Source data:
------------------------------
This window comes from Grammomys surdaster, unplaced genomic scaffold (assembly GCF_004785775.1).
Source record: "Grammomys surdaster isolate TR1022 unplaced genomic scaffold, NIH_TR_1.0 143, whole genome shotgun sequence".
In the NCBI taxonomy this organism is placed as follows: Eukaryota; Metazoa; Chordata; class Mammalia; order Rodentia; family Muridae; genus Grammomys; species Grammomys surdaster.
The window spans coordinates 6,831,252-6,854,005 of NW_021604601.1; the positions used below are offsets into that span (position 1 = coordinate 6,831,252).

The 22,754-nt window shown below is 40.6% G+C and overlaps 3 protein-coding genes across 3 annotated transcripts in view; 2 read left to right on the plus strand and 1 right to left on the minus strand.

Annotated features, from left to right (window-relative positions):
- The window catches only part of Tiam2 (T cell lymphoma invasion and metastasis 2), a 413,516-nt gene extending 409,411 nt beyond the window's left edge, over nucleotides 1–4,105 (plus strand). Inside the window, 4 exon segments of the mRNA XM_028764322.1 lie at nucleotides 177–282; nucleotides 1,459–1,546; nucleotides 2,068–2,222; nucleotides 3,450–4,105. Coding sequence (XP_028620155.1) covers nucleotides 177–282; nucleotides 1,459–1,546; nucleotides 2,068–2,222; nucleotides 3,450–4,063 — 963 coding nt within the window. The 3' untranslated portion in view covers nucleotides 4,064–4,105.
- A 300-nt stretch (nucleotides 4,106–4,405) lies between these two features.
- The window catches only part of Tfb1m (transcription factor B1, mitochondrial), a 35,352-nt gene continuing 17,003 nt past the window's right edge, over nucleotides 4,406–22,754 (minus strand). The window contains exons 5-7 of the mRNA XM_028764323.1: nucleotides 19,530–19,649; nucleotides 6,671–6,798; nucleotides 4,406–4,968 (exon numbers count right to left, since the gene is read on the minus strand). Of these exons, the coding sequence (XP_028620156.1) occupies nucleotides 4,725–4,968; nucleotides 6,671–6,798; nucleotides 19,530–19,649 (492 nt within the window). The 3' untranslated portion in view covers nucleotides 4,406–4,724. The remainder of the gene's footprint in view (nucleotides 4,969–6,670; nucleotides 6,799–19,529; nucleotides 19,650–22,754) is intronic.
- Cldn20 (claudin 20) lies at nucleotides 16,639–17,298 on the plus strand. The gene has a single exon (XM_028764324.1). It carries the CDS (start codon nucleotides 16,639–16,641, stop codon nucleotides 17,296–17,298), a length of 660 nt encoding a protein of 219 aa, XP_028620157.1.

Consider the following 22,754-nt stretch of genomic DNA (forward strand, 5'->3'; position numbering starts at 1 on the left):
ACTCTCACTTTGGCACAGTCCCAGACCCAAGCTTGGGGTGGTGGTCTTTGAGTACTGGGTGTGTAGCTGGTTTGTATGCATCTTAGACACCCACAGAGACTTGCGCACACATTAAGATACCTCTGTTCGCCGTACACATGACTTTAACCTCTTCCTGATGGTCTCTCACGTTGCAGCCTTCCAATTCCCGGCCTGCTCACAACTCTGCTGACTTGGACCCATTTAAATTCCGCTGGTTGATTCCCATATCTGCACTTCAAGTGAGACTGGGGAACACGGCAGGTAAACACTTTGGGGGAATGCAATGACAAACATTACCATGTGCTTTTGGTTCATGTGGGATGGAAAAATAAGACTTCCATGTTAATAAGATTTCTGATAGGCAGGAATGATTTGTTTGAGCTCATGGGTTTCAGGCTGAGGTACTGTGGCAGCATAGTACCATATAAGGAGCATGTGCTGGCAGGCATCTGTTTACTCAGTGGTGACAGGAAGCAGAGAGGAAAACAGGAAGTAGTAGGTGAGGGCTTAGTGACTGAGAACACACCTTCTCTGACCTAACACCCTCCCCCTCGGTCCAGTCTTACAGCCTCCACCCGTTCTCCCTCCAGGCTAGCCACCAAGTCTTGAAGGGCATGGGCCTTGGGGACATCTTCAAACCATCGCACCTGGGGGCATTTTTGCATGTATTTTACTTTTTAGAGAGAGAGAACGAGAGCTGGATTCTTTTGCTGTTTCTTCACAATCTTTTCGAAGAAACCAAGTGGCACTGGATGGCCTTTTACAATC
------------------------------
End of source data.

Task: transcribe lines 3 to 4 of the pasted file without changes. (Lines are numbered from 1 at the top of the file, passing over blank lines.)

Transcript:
In the NCBI taxonomy this organism is placed as follows: Eukaryota; Metazoa; Chordata; class Mammalia; order Rodentia; family Muridae; genus Grammomys; species Grammomys surdaster.
The window spans coordinates 6,831,252-6,854,005 of NW_021604601.1; the positions used below are offsets into that span (position 1 = coordinate 6,831,252).